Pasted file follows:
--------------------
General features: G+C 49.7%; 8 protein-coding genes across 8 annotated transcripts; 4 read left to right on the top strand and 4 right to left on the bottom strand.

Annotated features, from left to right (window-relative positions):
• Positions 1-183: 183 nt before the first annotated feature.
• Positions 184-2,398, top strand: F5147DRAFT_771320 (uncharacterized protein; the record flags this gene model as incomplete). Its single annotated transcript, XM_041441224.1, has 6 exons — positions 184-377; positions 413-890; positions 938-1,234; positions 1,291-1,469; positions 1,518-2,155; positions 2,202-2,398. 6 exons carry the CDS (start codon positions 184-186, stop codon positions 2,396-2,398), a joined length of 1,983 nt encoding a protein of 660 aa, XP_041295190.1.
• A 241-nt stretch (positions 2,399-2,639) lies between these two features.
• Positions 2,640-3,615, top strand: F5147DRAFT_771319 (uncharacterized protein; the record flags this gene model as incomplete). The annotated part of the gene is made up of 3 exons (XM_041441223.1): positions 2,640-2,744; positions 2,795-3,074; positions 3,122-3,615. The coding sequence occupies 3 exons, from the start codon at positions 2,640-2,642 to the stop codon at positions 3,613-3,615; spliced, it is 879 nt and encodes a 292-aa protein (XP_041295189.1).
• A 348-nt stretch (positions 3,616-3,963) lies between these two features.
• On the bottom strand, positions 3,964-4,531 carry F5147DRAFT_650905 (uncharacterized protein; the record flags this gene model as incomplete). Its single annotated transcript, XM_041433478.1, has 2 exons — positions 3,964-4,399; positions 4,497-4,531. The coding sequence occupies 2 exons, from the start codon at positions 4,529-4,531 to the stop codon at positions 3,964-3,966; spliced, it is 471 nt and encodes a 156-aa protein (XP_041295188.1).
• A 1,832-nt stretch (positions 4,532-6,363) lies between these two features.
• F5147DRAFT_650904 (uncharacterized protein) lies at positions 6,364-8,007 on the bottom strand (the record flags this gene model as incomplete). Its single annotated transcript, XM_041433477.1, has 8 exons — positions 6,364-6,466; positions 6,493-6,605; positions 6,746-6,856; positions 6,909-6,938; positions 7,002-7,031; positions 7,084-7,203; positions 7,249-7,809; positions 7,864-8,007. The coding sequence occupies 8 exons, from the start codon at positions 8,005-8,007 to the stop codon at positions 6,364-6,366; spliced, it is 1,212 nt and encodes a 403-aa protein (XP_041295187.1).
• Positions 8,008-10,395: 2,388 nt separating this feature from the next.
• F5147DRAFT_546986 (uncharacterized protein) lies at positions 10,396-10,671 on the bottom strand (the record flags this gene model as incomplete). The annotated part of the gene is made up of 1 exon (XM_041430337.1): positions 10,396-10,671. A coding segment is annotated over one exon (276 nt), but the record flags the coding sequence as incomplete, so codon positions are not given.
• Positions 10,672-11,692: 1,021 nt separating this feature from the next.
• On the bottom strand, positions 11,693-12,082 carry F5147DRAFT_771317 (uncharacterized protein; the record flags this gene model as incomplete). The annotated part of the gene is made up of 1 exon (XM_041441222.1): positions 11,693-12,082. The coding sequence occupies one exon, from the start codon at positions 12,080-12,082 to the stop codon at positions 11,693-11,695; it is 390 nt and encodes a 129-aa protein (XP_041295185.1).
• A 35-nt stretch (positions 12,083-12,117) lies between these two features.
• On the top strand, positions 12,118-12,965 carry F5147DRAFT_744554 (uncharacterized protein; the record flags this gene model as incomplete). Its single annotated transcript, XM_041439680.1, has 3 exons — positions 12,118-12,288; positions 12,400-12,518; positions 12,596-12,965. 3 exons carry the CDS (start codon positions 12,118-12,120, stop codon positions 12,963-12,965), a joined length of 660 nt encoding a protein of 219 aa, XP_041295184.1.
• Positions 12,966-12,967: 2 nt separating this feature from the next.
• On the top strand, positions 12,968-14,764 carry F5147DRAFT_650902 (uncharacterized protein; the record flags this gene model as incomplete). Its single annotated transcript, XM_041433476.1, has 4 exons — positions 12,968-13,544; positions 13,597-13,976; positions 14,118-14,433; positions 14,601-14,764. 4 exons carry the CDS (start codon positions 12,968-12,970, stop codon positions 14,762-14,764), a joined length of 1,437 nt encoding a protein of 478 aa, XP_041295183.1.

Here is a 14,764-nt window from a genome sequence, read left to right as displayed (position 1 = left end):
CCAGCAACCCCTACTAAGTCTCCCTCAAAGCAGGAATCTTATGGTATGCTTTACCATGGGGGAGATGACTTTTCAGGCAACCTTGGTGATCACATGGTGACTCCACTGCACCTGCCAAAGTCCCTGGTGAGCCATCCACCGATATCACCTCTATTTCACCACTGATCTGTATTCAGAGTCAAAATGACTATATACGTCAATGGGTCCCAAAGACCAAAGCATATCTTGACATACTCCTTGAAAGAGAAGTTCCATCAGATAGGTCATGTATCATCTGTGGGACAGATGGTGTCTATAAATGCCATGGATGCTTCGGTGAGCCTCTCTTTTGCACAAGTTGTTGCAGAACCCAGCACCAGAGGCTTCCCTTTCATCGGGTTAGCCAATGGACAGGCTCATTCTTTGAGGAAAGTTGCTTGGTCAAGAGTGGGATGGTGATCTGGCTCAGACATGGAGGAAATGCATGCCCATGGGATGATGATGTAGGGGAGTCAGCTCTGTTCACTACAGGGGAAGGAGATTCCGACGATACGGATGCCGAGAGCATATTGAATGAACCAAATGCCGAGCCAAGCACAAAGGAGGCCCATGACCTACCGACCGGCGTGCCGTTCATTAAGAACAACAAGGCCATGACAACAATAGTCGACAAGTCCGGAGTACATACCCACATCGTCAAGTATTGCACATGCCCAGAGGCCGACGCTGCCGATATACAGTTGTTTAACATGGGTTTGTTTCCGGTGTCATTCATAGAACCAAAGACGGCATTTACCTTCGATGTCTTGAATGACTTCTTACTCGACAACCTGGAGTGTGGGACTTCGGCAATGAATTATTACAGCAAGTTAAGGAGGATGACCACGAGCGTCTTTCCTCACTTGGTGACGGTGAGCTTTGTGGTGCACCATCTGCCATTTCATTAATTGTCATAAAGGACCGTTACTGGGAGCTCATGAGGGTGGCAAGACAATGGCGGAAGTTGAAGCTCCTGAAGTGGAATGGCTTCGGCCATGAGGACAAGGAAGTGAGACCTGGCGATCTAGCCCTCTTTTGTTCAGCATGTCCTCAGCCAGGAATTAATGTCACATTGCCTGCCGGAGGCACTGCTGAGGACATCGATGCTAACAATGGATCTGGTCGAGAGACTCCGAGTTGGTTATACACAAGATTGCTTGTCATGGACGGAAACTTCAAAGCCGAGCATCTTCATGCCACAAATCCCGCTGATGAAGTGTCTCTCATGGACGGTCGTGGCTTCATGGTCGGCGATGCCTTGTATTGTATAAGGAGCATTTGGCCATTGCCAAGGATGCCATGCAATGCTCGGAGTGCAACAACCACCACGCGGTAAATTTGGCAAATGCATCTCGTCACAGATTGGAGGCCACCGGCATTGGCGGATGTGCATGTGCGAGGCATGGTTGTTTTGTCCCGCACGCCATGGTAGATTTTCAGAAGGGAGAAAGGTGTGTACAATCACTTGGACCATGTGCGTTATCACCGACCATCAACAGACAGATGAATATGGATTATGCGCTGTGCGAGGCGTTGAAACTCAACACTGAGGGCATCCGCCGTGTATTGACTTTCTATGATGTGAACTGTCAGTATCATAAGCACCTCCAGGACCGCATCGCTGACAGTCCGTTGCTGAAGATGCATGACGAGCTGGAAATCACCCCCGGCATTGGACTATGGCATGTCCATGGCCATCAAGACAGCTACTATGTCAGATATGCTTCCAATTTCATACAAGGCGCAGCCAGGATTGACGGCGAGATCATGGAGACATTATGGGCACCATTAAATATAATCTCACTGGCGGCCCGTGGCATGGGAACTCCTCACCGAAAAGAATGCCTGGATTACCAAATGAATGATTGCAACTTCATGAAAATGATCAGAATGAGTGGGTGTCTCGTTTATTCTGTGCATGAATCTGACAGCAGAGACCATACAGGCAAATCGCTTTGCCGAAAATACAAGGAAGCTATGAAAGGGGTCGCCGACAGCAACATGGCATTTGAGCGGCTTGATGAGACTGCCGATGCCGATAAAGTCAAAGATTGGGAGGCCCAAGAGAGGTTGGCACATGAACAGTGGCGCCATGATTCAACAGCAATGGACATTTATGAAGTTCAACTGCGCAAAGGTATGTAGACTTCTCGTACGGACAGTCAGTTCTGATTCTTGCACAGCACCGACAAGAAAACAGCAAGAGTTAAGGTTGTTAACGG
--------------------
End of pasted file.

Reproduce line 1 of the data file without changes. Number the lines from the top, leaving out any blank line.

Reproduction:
General features: G+C 49.7%; 8 protein-coding genes across 8 annotated transcripts; 4 read left to right on the top strand and 4 right to left on the bottom strand.